Bonus!
The American arcade flyer for Crime Fighters went down the rather unfortunate route of using real live humans to advertise a videogame. The results are... not great.

(Flyer courtesy of The Arcade Flyer Archive. Click the pic for a larger view.)
If those bricks are to scale, they're either tiny bricks or GIANT HUMANS. The guy on the left looks filled with disdain, as though all the others are not nearly as good as him at depicting an eighties street punk. I wonder where these people are now?

4 comments:

  1. I recently found you page, I've been going through your articles, so much great stuff!

    I had to laugh outloud at your last comment, because that's exactly what I always think when I see this kind of photos.

    I've seen a bunch of them in the past at The Arcade Flyer Archive, I know they are probably hired models, but I always wonder if they had any idea what the photo was for and if they even remember being in there, hehe, and of course where are they now.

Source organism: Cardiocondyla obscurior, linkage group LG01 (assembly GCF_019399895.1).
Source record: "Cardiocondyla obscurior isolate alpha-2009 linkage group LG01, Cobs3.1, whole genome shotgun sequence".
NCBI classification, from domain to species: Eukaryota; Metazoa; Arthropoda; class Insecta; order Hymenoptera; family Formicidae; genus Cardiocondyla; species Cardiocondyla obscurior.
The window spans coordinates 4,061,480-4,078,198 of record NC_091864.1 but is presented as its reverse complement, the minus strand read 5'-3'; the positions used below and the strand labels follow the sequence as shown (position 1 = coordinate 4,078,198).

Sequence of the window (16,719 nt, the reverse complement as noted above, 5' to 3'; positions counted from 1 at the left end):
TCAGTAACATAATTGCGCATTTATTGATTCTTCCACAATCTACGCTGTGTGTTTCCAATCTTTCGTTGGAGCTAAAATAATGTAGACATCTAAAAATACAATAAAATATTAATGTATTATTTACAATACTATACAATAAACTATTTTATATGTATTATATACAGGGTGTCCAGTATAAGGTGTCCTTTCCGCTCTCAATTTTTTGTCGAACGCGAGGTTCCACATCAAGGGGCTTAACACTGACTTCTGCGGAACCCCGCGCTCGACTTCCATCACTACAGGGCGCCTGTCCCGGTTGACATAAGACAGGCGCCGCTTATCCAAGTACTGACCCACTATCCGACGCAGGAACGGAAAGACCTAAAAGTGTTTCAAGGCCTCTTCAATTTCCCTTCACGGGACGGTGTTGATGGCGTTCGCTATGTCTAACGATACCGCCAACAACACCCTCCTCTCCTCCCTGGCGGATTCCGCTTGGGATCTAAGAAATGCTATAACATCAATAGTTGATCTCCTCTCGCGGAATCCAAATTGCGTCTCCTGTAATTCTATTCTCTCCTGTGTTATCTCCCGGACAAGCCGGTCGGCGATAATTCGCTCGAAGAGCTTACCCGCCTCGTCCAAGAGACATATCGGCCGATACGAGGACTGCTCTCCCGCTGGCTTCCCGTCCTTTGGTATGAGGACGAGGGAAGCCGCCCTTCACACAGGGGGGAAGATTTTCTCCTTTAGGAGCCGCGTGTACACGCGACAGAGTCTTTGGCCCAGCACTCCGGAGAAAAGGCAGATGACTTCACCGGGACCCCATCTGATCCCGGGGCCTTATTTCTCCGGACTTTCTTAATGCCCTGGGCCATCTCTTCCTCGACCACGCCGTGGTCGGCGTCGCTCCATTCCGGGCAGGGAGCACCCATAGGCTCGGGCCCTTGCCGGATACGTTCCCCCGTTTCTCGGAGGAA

Keep up the good work!

    ReplyDelete
    Replies
    1. Yeah, Konami in particular seemed to use real models a lot on their arcade flyers, especially around the late eighties / early nineties. The flyer for Lethal Enforcers is an especially good one!

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  2. I've also found your site because I was looking for info about this game that I discovered an arcade in Montreal. I loved the humor of this game sometimes questionable. Thank you for this retrospective!

    Merci beaucoup!

    Eric

    ReplyDelete
    Replies
    1. Thanks for taking the time to send this message, glad you enjoyed the article!

      Delete